September 2022 - Betsy Vaughn

September 2022 - Betsy Vaughn
Posted on 09/13/2022
School Board Member Betsy Vaughn

“Educate and inform the whole mass of the people. They are the only sure reliance for the preservation of our liberty.”

~Thomas Jefferson

The Founding Fathers believed that American democracy depended on the ability of its citizens to understand political and social issues, to vote wisely, and to resist tyrants. The earliest public schools educated students of all ages in one room with one teacher. They were funded by parents, charitable contributions, and in some cases state support. These schools grew in number throughout the 17th and 18th centuries.  Although by the late 1780s a number of communities had established free local schools paid for by all residents, the concept of publicly funded schools on a wider basis had not yet taken hold. Following the American Revolution, with the conviction that only educated citizens could make the fragile American experiment in self-government succeed, Thomas Jefferson and other early leaders proposed the creation of a formal and unified system of free public schools.

Public education advanced in the 1830s when Horace Mann and other reformers advocated for the creation of state-funded public schools that would be universally available to children of all class backgrounds, races, and ethnicities free of charge. These schools were seen as a public investment in education that not only would impart knowledge, instill civic virtues, and prepare students to obtain good jobs, but also would promote social cohesion.

By 1918, every state had compulsory elementary school attendance. In its relatively short history as a nation, the US had made great strides in achieving the Founding Fathers’ vision of providing free public education  – but, we fell short of providing equity and equal access to non-white segments of our population throughout much of the 20th century.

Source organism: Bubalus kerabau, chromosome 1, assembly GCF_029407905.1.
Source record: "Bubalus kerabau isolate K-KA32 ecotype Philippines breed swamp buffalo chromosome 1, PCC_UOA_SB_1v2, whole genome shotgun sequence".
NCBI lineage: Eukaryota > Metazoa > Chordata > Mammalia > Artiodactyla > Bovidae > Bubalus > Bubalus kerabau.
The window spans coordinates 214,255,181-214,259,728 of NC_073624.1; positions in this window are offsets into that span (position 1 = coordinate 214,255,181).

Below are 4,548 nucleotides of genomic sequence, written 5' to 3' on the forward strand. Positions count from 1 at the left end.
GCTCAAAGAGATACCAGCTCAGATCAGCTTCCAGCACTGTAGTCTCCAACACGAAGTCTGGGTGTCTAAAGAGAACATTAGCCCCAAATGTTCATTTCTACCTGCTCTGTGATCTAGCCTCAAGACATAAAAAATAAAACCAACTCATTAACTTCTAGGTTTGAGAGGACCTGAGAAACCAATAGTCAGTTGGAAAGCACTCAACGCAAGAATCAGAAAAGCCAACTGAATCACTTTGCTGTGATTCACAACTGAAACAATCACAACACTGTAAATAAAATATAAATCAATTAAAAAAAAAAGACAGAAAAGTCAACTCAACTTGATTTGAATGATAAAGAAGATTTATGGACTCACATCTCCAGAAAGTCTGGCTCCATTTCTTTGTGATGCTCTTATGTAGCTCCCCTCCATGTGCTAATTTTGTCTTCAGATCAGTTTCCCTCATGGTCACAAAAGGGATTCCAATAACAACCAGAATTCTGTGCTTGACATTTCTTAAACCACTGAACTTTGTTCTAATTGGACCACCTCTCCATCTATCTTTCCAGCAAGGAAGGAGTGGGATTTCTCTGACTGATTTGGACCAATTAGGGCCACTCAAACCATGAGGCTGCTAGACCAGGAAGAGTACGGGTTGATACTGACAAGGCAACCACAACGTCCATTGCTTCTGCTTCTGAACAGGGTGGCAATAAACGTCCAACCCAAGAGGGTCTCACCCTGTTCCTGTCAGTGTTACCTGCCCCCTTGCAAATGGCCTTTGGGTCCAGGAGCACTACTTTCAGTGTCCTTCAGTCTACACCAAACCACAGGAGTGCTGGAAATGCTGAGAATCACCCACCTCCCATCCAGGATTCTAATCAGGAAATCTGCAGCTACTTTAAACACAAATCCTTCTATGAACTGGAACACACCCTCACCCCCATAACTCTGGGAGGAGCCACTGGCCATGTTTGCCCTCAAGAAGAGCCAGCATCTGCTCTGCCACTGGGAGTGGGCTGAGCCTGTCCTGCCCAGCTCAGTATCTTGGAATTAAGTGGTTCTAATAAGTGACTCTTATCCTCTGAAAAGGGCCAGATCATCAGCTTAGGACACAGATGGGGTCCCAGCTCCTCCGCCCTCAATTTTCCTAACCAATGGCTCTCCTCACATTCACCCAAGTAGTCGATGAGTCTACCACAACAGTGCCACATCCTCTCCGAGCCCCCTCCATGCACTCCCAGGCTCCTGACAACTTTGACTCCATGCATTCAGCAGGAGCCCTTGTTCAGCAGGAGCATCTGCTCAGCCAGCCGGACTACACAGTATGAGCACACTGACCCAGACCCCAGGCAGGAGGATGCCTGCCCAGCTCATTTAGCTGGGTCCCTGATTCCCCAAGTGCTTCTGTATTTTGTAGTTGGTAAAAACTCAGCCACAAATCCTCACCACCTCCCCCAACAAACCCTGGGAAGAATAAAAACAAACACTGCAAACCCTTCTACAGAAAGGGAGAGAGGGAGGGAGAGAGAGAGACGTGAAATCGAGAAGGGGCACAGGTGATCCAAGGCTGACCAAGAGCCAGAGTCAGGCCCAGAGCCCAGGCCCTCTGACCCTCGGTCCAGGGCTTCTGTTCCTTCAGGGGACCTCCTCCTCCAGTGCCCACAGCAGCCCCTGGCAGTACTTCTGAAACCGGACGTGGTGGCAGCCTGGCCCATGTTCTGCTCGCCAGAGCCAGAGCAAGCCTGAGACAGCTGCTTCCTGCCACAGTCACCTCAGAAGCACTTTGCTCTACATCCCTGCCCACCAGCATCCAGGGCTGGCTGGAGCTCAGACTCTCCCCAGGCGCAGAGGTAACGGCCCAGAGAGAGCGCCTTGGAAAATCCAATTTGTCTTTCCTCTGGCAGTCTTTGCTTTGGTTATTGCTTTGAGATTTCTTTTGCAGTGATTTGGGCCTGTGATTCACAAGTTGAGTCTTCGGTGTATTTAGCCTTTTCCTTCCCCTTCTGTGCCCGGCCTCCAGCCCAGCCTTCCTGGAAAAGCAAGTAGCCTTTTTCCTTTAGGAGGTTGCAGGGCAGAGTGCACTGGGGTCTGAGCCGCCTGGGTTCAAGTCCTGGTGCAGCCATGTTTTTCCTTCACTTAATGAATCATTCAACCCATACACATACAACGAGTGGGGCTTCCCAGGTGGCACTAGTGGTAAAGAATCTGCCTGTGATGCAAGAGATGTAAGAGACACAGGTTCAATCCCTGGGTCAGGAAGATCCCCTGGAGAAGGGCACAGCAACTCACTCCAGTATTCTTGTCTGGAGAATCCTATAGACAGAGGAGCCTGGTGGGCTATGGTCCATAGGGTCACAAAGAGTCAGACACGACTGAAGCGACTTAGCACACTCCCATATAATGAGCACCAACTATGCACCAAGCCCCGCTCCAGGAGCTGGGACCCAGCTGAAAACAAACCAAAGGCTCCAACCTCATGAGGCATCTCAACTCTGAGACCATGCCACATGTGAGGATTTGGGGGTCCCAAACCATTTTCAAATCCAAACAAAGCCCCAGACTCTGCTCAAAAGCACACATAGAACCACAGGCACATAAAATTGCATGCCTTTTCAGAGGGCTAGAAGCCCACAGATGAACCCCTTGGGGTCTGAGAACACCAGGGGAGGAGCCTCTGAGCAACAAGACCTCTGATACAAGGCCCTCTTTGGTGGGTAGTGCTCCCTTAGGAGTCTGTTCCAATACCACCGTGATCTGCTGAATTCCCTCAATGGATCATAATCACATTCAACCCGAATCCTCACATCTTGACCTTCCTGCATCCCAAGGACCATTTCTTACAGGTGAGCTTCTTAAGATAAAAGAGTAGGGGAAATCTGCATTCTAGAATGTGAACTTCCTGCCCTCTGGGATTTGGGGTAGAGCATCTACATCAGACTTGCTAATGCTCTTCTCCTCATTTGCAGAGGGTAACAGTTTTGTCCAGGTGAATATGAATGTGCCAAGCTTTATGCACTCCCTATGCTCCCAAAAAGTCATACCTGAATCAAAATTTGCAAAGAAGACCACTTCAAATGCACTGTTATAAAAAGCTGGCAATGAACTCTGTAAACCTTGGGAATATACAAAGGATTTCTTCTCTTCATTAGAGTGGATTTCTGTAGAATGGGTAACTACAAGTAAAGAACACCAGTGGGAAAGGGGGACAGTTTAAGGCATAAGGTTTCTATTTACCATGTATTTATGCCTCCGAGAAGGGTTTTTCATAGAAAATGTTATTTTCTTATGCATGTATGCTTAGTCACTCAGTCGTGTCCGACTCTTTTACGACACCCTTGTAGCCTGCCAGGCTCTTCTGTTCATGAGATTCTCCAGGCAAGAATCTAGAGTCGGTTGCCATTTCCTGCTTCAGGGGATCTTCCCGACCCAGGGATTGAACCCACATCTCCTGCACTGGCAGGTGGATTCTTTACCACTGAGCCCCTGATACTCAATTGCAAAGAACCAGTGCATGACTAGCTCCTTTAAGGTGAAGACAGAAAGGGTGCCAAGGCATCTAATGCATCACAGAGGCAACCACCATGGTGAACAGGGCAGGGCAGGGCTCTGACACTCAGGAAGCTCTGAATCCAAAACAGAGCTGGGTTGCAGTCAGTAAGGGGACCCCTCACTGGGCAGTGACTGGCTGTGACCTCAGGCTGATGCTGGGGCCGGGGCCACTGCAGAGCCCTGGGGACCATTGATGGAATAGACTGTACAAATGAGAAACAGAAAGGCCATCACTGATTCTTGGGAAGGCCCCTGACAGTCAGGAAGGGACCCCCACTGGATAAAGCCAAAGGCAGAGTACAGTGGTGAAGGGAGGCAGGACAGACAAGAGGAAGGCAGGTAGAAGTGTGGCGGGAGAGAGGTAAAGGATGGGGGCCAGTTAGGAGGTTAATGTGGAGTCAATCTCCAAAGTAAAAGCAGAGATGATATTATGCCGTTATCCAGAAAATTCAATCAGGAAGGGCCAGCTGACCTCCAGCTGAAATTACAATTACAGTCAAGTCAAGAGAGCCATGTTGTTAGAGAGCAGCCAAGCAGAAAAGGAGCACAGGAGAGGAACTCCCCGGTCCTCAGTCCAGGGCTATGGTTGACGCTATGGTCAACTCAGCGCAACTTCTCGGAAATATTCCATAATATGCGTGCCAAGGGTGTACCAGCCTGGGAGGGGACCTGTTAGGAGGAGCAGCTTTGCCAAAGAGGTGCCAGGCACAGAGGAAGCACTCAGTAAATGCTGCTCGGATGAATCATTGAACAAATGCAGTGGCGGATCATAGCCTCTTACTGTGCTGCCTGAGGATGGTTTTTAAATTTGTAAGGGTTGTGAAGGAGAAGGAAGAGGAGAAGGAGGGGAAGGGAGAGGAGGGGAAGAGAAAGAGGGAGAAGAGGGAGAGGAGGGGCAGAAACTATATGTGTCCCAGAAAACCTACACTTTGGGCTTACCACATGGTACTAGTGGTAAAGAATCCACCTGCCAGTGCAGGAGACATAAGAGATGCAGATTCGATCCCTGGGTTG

Today 9 out of 10 students attend a public school. Despite their flaws, public education systems still provide a foundation for our nation’s democracy.  Our public schools welcome ALL children without regard to race, religion, ethnicity, sexual orientation, or disability. In contrast, private schools, religious schools, and for-profit charter schools may have specific criteria for acceptance, limited resources, or enrollment caps. Even when students have vouchers, private or religious school tuition may be out of reach for their families.

Ideally, parents should be able to meet the basic needs of their children, but this is not an ideal world. The SDLC provides free breakfast and lunch to all students. We have community schools with wrap-around services in areas of need. We have social service professionals to assist with the needs of our homeless students and students in foster care. We have a robust ESOL program to serve our English Language Learner (ELL) students. We have two special educational centers to serve students with significant cognitive disabilities. We have a special center which provides a nurturing academic environment for teen parents and their children. All of these structures pay dividends that ultimately benefit the entire community.

A well-funded movement seeks to defund public education and redirect taxpayer money to private schools. It disavows the vision of schools as a common ground where a diverse society discovers how to learn from each other. Activists in opposition to public schools support a curriculum with a sanitized version of American history. They believe that lessons about racism harm white children, but studies indicate that discussions about racial inequality and slavery actually create empathy and cross-racial solidarity.

The Founding Fathers were correct: The freedoms that we enjoy as Americans depend on ensuring that ALL our children have uncensored tools to comprehend political and social issues so that they are able to make informed decisions about our nation’s future.